Looking to shift your money mindset? Want to understand and internalize the habits of pentamilionaires and decamillionaires? Want some insight into why you spend?
I spent close to two years reading nothing but personal finance books when I made the decision to become debt free. I owe a lot of my current financial acumen to these writers. I also blame them for creating this thumping, throbbing desire to work for myself, although at this moment, I am straight-up scared. 🙂
But little by little, I am moving in the direction of my fears.
Believe me, after reading any of these books, you will be inspired to stage your financial comeback.
1. Thomas J. Stanley’s and William D. Danko’s The Millionaire Next Door
If we left it up to reality TV, you would think that all millionaires spend lavishly, make their money over night, and make their fortune in the fields of sports, music, fashion, and entertainment. Definitely, not true! This book opened my eyes to the many preconceptions I held about the habits of the rich. Among the many things that this book taught me, I left clearly understanding that the decision to live frugally, marry a partner more frugal than I am, and sell not-so-sexy goods such as spoons and straws will get you closer to being a millionaire than you think.
2. Kimberly Seals Allers’ The Mocha Manual to Turning Your Profit Into Passion: How to Find and Grow Your Side Hustle in Any Economy
Read this book if you are a black woman that wants to make that transition from being employed to being self-employed. Ms. Seals Allers inspires black women to think big and strategically through sharing her personal story of leaving a prestigious, comfy corporate job at Essence to starting The Mocha Manual empire. What is also great is that each chapter opens highlighting the story of a “little black woman that could and DID.” I believe this book is partly responsible for me deciding to launch this blog, conduct financial literacy workshops, and work as a personal finance coach.
3. Glinda Bridgforth’s Girl, Get Your Money Straight or any of her books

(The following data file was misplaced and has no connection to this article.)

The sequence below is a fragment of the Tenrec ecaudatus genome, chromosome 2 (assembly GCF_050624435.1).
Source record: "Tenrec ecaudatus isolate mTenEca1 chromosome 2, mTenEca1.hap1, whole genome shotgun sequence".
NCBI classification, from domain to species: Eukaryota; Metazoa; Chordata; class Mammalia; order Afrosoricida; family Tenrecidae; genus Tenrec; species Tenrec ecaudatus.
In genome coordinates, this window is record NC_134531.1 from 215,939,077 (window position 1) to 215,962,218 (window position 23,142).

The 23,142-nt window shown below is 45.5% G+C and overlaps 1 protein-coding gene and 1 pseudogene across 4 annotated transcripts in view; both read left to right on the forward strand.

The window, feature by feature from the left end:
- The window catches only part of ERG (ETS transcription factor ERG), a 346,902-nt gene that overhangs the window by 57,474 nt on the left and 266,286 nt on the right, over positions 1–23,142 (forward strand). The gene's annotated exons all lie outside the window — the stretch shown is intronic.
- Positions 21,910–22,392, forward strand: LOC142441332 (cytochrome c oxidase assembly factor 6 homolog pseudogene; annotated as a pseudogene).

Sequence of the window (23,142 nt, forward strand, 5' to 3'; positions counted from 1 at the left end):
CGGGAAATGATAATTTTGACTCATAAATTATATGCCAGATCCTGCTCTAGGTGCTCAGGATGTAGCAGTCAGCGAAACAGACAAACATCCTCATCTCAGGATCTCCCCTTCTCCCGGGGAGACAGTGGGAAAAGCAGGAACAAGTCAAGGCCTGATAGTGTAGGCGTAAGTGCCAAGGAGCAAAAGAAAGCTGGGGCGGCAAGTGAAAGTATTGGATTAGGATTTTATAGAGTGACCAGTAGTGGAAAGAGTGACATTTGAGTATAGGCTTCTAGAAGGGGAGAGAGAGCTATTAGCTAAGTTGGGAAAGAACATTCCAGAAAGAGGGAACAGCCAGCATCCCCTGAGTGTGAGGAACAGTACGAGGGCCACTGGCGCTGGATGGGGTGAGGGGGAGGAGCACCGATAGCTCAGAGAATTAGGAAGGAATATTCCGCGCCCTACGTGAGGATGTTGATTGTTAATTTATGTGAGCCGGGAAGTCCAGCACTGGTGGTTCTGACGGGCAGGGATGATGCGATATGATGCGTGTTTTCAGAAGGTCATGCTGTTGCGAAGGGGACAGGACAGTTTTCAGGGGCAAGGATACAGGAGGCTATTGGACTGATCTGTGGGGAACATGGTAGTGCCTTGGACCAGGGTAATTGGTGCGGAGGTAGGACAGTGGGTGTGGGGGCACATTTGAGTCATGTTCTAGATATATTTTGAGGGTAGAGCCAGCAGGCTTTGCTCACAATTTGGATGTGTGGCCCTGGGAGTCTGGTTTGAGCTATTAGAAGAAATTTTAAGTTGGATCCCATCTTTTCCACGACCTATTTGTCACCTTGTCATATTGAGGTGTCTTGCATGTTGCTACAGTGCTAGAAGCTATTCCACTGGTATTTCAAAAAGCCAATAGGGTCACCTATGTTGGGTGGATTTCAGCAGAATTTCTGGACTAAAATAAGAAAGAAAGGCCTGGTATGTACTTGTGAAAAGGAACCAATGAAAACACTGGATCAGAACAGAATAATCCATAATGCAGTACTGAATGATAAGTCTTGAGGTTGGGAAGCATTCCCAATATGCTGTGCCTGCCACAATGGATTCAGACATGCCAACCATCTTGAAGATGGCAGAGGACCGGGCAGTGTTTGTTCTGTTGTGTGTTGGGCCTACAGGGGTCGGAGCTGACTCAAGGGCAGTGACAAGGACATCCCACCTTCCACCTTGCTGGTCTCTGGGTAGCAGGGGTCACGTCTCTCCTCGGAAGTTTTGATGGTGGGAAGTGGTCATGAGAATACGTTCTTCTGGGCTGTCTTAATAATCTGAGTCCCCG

If you want a holistic approach to financial recovery, then this book is for you. Glinda Bridgforth speaks to how the unique cultural, economic, and racial experience of Africans brought to America to work as chattel impacted our collective financial consciousness. In a very comforting way, she teaches the readers how to eliminate debt, identify their emotional triggers, and set financial foundations such as savings funds and retirement goals. You may need some Kleenex when reading this book.
4. Michelle Singletary’s 7 Money Mantras For A Richer Life
Do you want someone to give it to you straight and raw? Michelle Singletary, financial columnist at the Washington Post, speaks to the reader with the same straight and real talk that her financial guru and grandmother, Big Mama, used with her when imparting financial wisdom. My favorite Michelle Singletary money mantra is “If it’s on your ass, then it’s not an asset.”
5. George Subira’s Black Folks’ Guide to Making Big Money in America or any of his other books.
Don’t let the copyright date or the simple cover of his books fool you. Lecturer Subira discusses the strengths and shortcomings of the political and cultural movement of the Civil Rights Movement and the Black Pride Movement in their ability to improve the collective economic positioning of blacks in America. In addition to critiquing these movements and corporate systems, he ultimately provides an action plan for African-Americans to follow if they want financial liberty and freedom.
[info_box type=”alert_box”]If this post really resonated with you and you want to transform how you feel and think about money so you can live your best life, consider money therapy. [/info_box]